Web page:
Two firms have been wound up by the High Court for their part in an £11.9m pension liberation scam.
Clients were encouraged to use their pension savings to buy shares in Liverpool-base KJK Investment with the promise of 6 per cent returns.
At the same time they were told to take out a loan from Windermere-based G Loans, which the returns from the investment would pay off.
Over two-and-a-half years £11.9m was invested in KJK by 209 clients, which was then used to provide loans through G Loans. Clients were not made aware of the arrangement.
Eventually G Loans could not repay KJK and it in turn could not pay dividends to clients. However the firms’ sales commission totalled over £900,000 and directors were paid £490,000.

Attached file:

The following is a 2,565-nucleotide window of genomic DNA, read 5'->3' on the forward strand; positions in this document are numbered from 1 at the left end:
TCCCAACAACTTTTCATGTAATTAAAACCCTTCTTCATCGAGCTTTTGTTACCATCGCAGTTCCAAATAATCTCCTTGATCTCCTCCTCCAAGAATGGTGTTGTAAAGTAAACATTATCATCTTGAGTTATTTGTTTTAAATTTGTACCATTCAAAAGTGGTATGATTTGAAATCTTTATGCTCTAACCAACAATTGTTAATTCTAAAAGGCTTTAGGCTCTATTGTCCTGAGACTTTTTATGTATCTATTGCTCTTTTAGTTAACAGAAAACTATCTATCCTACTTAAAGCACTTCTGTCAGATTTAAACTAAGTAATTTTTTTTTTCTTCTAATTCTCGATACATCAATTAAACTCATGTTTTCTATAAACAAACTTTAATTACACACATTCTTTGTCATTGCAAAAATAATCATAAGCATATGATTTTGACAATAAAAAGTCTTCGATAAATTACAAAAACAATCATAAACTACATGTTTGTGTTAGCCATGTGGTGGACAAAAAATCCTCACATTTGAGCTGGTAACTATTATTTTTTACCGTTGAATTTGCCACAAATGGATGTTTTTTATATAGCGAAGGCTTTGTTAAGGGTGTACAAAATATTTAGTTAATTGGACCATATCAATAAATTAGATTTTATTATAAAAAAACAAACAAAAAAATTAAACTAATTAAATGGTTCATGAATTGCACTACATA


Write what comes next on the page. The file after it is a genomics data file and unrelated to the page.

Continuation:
The investigation found that KJK was not a commercial lender, despite the firm’s claims.
The court ruled the scheme was lacking in any proper commercial basis and that there was no chance of clients getting their investments back.
Insolvency Service investigation supervisor Colin Cronin says: “Pension liberation is being widely promoted as an easy way of gaining early access to pension savings, particularly given the recent changes in pension legislation. Any schemes offering such benefits should be viewed with caution and independent financial advice should always be sought before entering into such a scheme.
“In this case clients were not told that they were obtaining loans funded directly from their own pension pots. The Insolvency Service will investigate and bring to a halt the activities of companies that mislead clients in this way and that are found to be operating against the public interest.”